From Bodybuilder to Publisher – Journey of a Former Mr India 

Once upon a time, he was Mr India. Now he’s content running a publishing house in Vakil Lane. 

4 min read

If you are in the narrow lanes of Lal Kuan, Vakil Lane, it’s best you keep your e-readers inside your bag. Take a moment to breathe the pleasant scent of paper that greets you outside the Educational Publishing House founded in 1976.

Welcome to the land of freshly printed books! The smell of books resting on the shelves and tables is what made me fall in love with the place in an instant.

As-Salaam-Alaikum, beta,” said a frail voice from the end of the room. Mohammed Mujtaba Khan, in his crisp grey kurta, kept the book Dastaan-e-Shehroz aside and welcomed me to his Urdu publication house. I later learnt that Dastaan-e-Shehroz is his favourite book and he’s already read it thrice!

The book business did run in the family. Born in 1938 and brought up in the Daryaganj, MM Khan’s father used to run a bookstore in Nai Sarak, but after partition, the shop was looted and burnt. Those were financially difficult times for the Khan family.

Hum Delhiwalle hokar bhi, refugee ban gaye (Despite being from Delhi, we were abandoned and treated like a refugees)
said MM Khan, while enjoying his cup of tea

To make ends meet, MM Khan started working in various bookstores and earned Rs 30 per month. When not attending to the customers, the 15-year-old would glance through the pages of wrestling magazines. The young MM Khan soon took a liking to bodybuilding. “The owner used to give us Rs 1 for our meals. I would take that to the nearest halwai shop to eat food that was cooked in desi ghee only. So that I too could make my body just like the ones I saw in those magazines.”

It was at this time that MM Khan decided to turn a new page in his book of life.
“When I was in my early 20s, I packed my bags and headed to Karachi in 1960,” recollects the 80-year-old.

It was his love for bodybuilding and his dedication towards the profession that even after his long work hours, Khan used to go to the World Champion – Ghulam Mohammad Baksh aka The Great Gama’s Akhara to exercise. The same year, he lifted the first runner-up trophy of Mr Karachi with his ripped muscles.


There was no stopping MM Khan. He returned to India after staying a year in Karachi and participated and won the Junior Mr Delhi title.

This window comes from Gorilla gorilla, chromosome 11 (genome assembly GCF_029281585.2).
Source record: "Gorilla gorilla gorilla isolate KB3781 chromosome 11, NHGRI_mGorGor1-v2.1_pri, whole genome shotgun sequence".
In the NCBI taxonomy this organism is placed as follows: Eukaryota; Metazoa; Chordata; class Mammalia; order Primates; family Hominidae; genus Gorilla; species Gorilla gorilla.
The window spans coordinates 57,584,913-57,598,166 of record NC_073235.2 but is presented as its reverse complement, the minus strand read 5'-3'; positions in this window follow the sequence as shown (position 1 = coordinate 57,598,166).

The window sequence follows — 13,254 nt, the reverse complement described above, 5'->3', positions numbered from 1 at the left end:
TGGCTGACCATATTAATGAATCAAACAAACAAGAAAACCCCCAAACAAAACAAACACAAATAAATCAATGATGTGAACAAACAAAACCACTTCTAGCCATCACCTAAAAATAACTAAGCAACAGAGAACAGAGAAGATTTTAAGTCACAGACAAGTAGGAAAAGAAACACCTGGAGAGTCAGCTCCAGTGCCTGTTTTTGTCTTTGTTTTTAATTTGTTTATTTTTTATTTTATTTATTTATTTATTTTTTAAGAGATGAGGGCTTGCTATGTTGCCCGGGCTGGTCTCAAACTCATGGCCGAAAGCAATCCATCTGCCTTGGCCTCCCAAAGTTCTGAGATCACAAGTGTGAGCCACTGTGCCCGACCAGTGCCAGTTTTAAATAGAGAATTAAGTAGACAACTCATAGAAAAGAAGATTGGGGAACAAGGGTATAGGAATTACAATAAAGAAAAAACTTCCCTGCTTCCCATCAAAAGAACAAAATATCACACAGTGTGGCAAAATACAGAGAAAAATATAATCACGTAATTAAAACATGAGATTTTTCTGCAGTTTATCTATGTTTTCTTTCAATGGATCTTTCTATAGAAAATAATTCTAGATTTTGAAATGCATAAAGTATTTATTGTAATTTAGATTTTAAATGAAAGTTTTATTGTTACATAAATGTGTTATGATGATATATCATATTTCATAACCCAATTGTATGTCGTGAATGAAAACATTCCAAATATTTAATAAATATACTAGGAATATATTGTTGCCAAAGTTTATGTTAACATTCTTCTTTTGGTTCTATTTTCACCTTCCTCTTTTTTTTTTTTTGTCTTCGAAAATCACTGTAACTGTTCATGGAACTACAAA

Uss zamane mein, there were no supplements or protein powders. A pure ghee diet was the only ingredient for success. 
MM Khan 

Sitting in his room, Khan proudly displayed all his trophies. And with pride and enthusiasm, showed his accomplishment to me. He was named second runner-up in Mr Hercules 1963 and won the title in 1966. He was crowned Mr Delhi in 1965, and again in 1967. Khan also won the title of Mr Himalaya 1969. But the cherry on the cake was in 1970, when Khan won the title for Mr India.


But how did Khan manage to finance himself?

Kar liya kissi tarah. In those days, it was all self-funded. There were no sponsors like the ones you have today. So the money I had earned and saved from bookstores helped me get my name written in the history of bodybuilding. 

Does he miss the life of bodybuilding?

Not really. I had started Delhi Bodybuilding Club where I had trained over 2,000 boys. I was even called as a judge for different bodybuilding competitions, and I used to strike poses before the competition started, which I must admit was a lot of fun. 
MM Khan 

But now the publishing house has taken most of his time.

In the last four decades, Educational Publishing House has won over 12 awards, including ‘Best Publishing House’ and internationally ‘Best Quality Management’ Award in 2012 in Vienna.

“Life’s good,” says the contented Khan, while he longingly stares at his bodybuilding trophies and publishing house awards.

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